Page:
Check the family reunion picture. The French’s and Andrew’s are on the right, Louise on Granny Jenny’s lap. I love this picture. It looks like the girls found a bolt of dark material they all liked and had matching dresses made.

Lakewood (Old Rockport Township) named two streets for the families, Andrews and French.


Cleveland Hiking Club set to walk through history

Learn more about local history and Dover Township’s earliest residents by joining the Cleveland Hiking Club in Bay Village this fall.
Hikers and history buffs will meet at the Huntington water tower at Huntington Beach on Thur., Sept. 12, at 9 a.m. to embark on a six-mile hike. The group will hike Lake Road and walk the land where the town fathers worked, practiced their faith and raised their families. The earliest residents of Dover Township chose to purchase lots near the lakeshore between Dover Center Road and the Avon Township line.
The next fall history hike will leave from the Cahoon Memorial Park gazebo in Bay Village on Thur., Oct. 10, at 9 a.m. As the group hikes through the center of Bay Village, a tour guide will trace the city’s history from the arrival of the Cahoon family on Oct. 10, 1810, through the incorporation of Bay Village as a town in the early twentieth century. The Cleveland Hiking Club will hike at a moderate pace, stopping briefly to note the area’s rich history.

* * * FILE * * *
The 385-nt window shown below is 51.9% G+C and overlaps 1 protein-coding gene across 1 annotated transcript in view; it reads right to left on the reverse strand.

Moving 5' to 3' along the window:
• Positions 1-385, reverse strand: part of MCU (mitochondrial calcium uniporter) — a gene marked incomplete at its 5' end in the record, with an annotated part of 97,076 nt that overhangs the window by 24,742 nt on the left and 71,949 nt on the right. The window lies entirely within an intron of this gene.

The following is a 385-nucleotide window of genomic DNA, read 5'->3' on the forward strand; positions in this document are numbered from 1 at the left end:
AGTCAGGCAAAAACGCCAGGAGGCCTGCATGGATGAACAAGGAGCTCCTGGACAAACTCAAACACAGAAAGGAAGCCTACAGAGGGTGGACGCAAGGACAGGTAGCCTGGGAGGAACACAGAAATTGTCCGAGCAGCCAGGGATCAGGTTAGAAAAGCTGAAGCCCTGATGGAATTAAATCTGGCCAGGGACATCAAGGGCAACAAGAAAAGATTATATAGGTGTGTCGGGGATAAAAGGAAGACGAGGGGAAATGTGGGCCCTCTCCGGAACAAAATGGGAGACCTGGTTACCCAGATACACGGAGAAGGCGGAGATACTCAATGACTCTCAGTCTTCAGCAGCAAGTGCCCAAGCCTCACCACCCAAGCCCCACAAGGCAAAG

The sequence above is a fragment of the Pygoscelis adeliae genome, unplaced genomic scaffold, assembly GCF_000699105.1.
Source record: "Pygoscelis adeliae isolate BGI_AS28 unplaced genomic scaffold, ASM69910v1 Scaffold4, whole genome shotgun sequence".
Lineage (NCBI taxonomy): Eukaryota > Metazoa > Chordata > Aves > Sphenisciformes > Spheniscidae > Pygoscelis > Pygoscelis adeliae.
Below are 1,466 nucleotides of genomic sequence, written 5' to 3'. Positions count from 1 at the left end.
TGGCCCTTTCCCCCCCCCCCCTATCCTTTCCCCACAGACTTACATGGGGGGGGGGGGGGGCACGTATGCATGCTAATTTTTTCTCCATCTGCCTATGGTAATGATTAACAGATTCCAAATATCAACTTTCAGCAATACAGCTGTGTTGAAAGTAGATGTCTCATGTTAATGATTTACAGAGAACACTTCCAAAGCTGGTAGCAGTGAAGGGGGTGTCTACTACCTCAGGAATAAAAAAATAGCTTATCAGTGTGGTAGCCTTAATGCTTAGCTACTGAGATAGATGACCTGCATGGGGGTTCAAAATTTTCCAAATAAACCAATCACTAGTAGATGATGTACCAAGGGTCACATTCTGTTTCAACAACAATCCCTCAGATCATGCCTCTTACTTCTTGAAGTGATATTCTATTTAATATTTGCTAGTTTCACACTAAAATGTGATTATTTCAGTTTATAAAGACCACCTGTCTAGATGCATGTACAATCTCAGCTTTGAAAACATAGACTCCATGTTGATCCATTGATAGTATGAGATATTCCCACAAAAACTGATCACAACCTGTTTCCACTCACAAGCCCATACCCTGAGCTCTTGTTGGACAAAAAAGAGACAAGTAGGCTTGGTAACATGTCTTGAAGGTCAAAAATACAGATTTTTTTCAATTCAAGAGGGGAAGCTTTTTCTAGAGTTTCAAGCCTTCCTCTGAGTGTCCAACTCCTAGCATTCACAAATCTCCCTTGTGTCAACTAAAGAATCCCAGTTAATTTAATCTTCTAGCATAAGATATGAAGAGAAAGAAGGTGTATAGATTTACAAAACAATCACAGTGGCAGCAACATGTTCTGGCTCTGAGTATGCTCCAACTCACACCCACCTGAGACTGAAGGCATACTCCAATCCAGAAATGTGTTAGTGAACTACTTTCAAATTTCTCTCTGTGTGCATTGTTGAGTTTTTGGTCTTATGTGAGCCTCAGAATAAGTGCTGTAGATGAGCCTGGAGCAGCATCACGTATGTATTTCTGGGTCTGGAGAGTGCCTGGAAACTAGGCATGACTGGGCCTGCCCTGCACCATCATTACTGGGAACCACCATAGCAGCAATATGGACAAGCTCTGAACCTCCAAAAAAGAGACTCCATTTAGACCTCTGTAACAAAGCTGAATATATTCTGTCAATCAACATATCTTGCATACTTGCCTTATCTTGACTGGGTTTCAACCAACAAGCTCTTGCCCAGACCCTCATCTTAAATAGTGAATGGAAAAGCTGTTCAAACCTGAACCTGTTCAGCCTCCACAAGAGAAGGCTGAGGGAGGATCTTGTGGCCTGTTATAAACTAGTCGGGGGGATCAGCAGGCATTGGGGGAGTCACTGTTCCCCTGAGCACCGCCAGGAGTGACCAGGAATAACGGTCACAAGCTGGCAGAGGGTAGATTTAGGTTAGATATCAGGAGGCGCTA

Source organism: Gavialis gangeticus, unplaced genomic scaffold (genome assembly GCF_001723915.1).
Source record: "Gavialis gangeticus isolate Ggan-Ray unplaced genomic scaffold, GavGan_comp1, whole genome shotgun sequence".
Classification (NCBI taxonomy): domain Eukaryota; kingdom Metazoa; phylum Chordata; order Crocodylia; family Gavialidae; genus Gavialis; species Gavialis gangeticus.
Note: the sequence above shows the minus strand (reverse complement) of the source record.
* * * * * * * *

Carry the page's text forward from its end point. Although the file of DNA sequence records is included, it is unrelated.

The history hikes are free of charge. Reservations are not required. Contact [email protected] for additional information.

Snippets of Bay Village History - Kay Laughlin4th of July Revisited About ten years ago I mailed flyers to Bay High alum...

Snippets of Bay Village History - Kay Laughlin
4th of July Revisited

About ten years ago I mailed flyers to Bay High alums asking them to return the flyer completed and become part of Bay’s history. I called it the Neighborhood Project and separated the information I received into east end and west end neighborhoods. I received some wonderful stories about life and neighbors living in Bay Village in the 1930s, 40s and 50s. I wish I had 100 more.

Interestingly, the most often mentioned favorite memory was the 4th of July. While sorting through a pile of my Dad’s papers in the attic, I found a roster of the events of the day and the people responsible for them for the July 4th celebration in 1944 which happened to be on a Tuesday that year. We only celebrated for one day back then. Enjoy the following memories.

Tuesday, July 4, 1944, in Bay Village, Ohio

It was hard to fall asleep the night before the 4th of July just thinking about all the goodies that were going to be piled high under the big tree across from the Community House the next day. Checking it out was one of the wonderful parts of the day. Up on top were the two bicycles, one boys and one girls, for the winning raffle tickets. Underneath were all the rest of the goodies: basketballs, baseballs, footballs, bats, baseball mitts, roller skates, tennis rackets and balls, badminton sets, croquet sets, decorated wooden boxes, books and more. For Mom and Dad, there were clocks, radios, mixers, toasters, hand- crocheted towels, pillow cases, hot pads, aprons, dishes and glass sets. It was a smorgasbord of goodies to see, and it was all donated by area merchants and villagers.